For fine mapping on chromosome 3p21 nine polymorphic microsatellite markers were used (Table 2). Polymorphic markers Chr3_4919 and Chr3_4940 were identified from the sequence database (UCSC, Freeze May 2004; primer sequences are made available on request). The marker loci order and their recombination distances are based on the maps of Marshfield Medical Research Foundation, deCODE Genetics19 and UCSC Genome Bioinformatics.


File formatting was performed with Mega2 software, ver. 3.0.20 Two-point LOD score calculations were performed by using the MLINK program FASTLINK ver. 4.1.21, 22 SIMWALK2 ver. 2.83 was used to generate haplotypes with the highest likelihood.23 The phenotype was coded as an autosomal dominant with a penetrance of 0.999 and a disease frequency of 0.0001. Equal allele frequencies were assumed for all microsatellite markers. The pedigree was split, and several untyped individuals were removed for conducting multipoint analysis by GeneHunter software, ver. 2.1.24

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Results

No evidence of linkage was witnessed between zygodactyly and the SD1 locus in the Pakistani and the German family (Table 1). Negative LOD scores (<-2.00) on chromosome 2q34–q36 excluded the possibility of a cosegregation of zygodactyly with the SD1 locus. A genome wide screen was conducted using the Pakistani family. The only evidence of linkage was found with marker D3S2409 on 3p (LOD=3.38; theta=0.00; Table 2). Multipoint analysis yielded a LOD score of 2.96. The subsequent saturation of the 3p21 region revealed the telomeric and centromeric boundaries of the locus defined by recombination events in individual IV-3 (Figure 3). The disease locus is flanked by microsatellite markers Chr3_4919 and Chr3_4940 having a physical length of approx0.20 Mb.

In the German family, the zygodactyly locus on 3p21.31 shows clear exclusion (LOD=-2.39; theta=0.00; Table 3). The haplotype analysis of 3p21.31 region revealed an ancestral haplotype segregating in the affected daughter (IV-2) as well as in the unaffected son (IV-1; Figure 4). Therefore, the 3p locus appears not to be linked with the zygodactyly phenotype in the German family.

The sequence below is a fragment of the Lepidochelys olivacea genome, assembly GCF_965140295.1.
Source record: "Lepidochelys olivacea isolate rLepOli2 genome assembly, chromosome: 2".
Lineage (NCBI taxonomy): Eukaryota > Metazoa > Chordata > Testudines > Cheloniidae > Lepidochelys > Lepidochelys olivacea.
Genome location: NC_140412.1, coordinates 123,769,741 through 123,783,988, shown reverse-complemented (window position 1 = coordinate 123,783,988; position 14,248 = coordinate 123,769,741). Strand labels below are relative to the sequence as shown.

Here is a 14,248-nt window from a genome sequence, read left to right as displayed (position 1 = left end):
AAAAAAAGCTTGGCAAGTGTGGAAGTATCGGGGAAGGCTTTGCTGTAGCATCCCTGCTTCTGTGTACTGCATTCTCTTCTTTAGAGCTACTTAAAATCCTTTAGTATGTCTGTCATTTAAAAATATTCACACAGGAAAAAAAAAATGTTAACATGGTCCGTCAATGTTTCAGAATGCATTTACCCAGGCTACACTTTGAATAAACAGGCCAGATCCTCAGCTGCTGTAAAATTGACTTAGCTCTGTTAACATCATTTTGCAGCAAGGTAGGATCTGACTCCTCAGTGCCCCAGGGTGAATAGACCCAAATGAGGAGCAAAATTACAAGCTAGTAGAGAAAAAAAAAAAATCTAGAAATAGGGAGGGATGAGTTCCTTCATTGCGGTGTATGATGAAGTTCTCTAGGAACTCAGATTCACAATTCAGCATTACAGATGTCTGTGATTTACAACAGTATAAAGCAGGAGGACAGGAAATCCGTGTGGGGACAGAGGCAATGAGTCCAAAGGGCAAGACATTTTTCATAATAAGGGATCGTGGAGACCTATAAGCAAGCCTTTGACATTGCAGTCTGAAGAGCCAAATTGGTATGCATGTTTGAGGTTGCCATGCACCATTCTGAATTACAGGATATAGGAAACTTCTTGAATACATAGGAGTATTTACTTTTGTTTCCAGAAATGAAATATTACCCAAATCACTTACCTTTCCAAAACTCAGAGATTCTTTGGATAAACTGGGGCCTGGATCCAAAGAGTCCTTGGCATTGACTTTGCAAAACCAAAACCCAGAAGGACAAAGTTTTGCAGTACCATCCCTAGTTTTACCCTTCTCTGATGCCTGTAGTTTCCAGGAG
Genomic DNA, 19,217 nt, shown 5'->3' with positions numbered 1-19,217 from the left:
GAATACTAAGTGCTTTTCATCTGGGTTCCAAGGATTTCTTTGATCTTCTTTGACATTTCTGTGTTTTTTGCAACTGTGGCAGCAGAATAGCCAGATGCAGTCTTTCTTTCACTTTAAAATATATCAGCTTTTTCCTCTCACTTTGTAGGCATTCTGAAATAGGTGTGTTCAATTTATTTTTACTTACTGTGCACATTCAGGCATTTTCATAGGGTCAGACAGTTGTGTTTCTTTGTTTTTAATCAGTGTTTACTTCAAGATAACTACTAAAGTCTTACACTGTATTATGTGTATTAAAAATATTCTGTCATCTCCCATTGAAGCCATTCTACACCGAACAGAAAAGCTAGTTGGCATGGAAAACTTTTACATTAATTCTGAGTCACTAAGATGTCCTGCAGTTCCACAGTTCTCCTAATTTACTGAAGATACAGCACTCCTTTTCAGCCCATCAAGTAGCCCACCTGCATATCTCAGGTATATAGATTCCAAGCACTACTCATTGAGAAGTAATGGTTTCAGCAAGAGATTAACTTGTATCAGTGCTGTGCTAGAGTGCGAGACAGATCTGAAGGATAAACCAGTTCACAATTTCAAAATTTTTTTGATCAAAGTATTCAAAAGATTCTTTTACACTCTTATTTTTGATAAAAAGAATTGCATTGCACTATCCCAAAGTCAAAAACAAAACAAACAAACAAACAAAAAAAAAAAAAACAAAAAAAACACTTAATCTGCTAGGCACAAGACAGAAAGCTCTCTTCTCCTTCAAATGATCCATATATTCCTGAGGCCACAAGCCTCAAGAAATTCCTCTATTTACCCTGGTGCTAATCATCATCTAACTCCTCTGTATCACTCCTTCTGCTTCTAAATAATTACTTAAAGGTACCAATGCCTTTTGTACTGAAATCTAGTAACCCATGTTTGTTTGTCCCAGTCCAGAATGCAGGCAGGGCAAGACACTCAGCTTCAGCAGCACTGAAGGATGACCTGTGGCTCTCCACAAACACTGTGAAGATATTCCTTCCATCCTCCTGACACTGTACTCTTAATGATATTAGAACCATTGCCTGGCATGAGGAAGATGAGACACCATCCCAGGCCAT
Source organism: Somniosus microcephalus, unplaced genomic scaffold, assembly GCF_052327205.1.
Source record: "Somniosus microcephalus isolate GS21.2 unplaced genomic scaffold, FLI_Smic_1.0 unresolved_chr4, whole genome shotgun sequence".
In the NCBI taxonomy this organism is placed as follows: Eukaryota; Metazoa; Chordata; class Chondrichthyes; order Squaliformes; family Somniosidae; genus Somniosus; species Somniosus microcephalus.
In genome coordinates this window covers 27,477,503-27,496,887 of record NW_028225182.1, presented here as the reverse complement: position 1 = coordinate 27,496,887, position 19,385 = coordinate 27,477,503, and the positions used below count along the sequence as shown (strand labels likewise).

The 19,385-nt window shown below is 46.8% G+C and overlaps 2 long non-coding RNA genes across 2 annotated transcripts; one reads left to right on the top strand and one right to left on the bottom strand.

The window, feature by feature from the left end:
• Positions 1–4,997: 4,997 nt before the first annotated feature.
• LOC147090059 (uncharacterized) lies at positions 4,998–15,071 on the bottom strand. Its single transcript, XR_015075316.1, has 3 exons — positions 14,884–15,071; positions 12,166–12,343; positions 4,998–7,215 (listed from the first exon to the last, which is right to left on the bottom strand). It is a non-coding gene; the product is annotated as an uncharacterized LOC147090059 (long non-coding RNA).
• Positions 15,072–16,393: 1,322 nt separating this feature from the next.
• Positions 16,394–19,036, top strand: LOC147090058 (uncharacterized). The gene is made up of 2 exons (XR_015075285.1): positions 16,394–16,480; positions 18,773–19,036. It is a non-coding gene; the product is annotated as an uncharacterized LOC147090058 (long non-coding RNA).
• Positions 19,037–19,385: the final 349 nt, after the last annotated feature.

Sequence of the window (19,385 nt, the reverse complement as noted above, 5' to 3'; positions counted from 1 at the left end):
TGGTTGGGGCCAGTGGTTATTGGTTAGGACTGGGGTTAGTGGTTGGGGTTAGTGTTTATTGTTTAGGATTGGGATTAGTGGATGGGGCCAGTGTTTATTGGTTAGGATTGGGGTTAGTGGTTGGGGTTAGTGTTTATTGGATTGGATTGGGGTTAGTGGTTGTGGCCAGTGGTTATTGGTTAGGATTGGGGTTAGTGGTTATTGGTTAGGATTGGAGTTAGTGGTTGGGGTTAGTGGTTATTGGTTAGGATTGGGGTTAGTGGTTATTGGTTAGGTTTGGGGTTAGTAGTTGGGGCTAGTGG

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Discussion

There is good evidence from the medical literature that type I syndactyly is clinically heterogeneous and, therefore, we propose to group the condition into four subgroups (Figure 1). Subtype 1, zygodactyly, is the mildest and most common form of all syndactylies. The term zygodactyly was first coined by Weidenreich (1923) to describe simple, cutaneous webbing of second/third toe. Osseus impairment or hand anomalies are never observed. The minor anomaly often goes undetected or unmentioned in the clinical examination of a patient, since it has no cosmetic and functional relevance. Autosomal dominant segregation of the phenotype has been reported in various pedigrees over the last hundred years (Figure 1). In the present study, we use the term zygodactyly as a synonym for cutaneous webbing of second/third toe.

Since the feature second/third toe webbing is part of subtype 1 as well as subtype 2 (Figure 1), the two are easily confused. Therefore, all affected family members need to be carefully examined for involvement of both, hands and feet. Subtype 2, a distinct hand/foot phenotype, maps to chromosome 2q34–q36 and the locus was designated as syndactyly type I, SD1.14

Apart from clinical evidence that subtype 1 and 2 are two distinct phenotypes, the molecular proof came from a linkage study in a Turkish family with zygodactyly. The SD1 locus was clearly excluded in that family (LOD scoreless than or equal to-2).25 We now support these data by presenting additional SD1 exclusion results for zygodactyly in a Pakistani and a German family (LODless than or equal to-2; Table 1). We localize the zygodactyly phenotype on chromosome 3p21.31 in the Pakistani family and propose to designate the 3p21.31 locus as ZD1 (ie zygodactyly 1).

Zygodactyly appears not to be linked to this region in the German family suggesting a second zygodactyly locus. However, in this family subject IV-1 might be an example of incomplete penetrance. Therefore, the data in the German family do not prove conclusively genetic heterogeneity of zygodactyly.

Since digit number, size and shape are maintained in zygodactyly the responsible gene for the phenotype is likely to inhibit the final stages of apoptosis in the interdigital necrotic zone of second and third toes. In this context, extracellular matrix protein laminin beta-2 (LAMB2) localized near the 3p21.31 critical interval might be a candidate for zygodactyly. Other members of this protein family (eg laminin alpha-5; LAMA5) are known to play an important role in embryogenesis. Mouse embryos lacking Lama5 exhibit multiple developmental defects, including exencephaly and failure of digit septation (ie syndactyly).26 Work is underway to analyse LAMB2 and further candidate genes in the region for causative mutations.

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References

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Acknowledgements

We thank the families for their participation in the study, and Dr Howard Cann, CEPH, for a standard control DNA sample. This study has been supported by the Deutsche Forschungsgemeinschaft (Graduiertenkolleg GRK 767).